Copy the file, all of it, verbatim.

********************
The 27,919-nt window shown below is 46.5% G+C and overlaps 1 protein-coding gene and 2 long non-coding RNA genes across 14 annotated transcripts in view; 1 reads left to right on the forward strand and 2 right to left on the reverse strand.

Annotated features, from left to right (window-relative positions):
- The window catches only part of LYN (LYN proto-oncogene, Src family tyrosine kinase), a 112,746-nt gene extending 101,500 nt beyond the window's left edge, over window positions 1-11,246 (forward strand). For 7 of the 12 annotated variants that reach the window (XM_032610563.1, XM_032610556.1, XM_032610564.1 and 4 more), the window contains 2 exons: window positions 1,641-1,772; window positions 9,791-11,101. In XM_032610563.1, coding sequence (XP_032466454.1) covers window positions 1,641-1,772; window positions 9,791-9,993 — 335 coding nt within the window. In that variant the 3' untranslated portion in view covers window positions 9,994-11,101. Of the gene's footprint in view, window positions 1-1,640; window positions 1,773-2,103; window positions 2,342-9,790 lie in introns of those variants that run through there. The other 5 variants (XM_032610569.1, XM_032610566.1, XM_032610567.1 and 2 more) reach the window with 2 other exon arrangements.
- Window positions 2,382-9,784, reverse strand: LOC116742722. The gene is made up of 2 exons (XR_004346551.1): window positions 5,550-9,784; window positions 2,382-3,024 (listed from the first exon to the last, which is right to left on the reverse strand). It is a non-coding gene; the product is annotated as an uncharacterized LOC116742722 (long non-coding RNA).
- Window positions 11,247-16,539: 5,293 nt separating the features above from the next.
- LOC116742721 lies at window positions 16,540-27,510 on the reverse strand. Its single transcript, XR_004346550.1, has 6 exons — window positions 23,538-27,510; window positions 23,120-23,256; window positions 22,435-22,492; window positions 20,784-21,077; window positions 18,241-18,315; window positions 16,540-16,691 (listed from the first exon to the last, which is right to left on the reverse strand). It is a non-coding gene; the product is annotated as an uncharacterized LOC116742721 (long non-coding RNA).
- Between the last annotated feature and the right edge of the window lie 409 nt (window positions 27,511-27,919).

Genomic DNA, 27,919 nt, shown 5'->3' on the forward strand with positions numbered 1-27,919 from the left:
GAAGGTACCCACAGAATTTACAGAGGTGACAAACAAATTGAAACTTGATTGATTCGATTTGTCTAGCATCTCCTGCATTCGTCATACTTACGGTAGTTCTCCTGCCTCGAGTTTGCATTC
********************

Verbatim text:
The 27,919-nt window shown below is 46.5% G+C and overlaps 1 protein-coding gene and 2 long non-coding RNA genes across 14 annotated transcripts in view; 1 reads left to right on the forward strand and 2 right to left on the reverse strand.

Annotated features, from left to right (window-relative positions):
- The window catches only part of LYN (LYN proto-oncogene, Src family tyrosine kinase), a 112,746-nt gene extending 101,500 nt beyond the window's left edge, over window positions 1-11,246 (forward strand). For 7 of the 12 annotated variants that reach the window (XM_032610563.1, XM_032610556.1, XM_032610564.1 and 4 more), the window contains 2 exons: window positions 1,641-1,772; window positions 9,791-11,101. In XM_032610563.1, coding sequence (XP_032466454.1) covers window positions 1,641-1,772; window positions 9,791-9,993 — 335 coding nt within the window. In that variant the 3' untranslated portion in view covers window positions 9,994-11,101. Of the gene's footprint in view, window positions 1-1,640; window positions 1,773-2,103; window positions 2,342-9,790 lie in introns of those variants that run through there. The other 5 variants (XM_032610569.1, XM_032610566.1, XM_032610567.1 and 2 more) reach the window with 2 other exon arrangements.
- Window positions 2,382-9,784, reverse strand: LOC116742722. The gene is made up of 2 exons (XR_004346551.1): window positions 5,550-9,784; window positions 2,382-3,024 (listed from the first exon to the last, which is right to left on the reverse strand). It is a non-coding gene; the product is annotated as an uncharacterized LOC116742722 (long non-coding RNA).
- Window positions 11,247-16,539: 5,293 nt separating the features above from the next.
- LOC116742721 lies at window positions 16,540-27,510 on the reverse strand. Its single transcript, XR_004346550.1, has 6 exons — window positions 23,538-27,510; window positions 23,120-23,256; window positions 22,435-22,492; window positions 20,784-21,077; window positions 18,241-18,315; window positions 16,540-16,691 (listed from the first exon to the last, which is right to left on the reverse strand). It is a non-coding gene; the product is annotated as an uncharacterized LOC116742721 (long non-coding RNA).
- Between the last annotated feature and the right edge of the window lie 409 nt (window positions 27,511-27,919).

Genomic DNA, 27,919 nt, shown 5'->3' on the forward strand with positions numbered 1-27,919 from the left:
GAAGGTACCCACAGAATTTACAGAGGTGACAAACAAATTGAAACTTGATTGATTCGATTTGTCTAGCATCTCCTGCATTCGTCATACTTACGGTAGTTCTCCTGCCTCGAGTTTGCATTC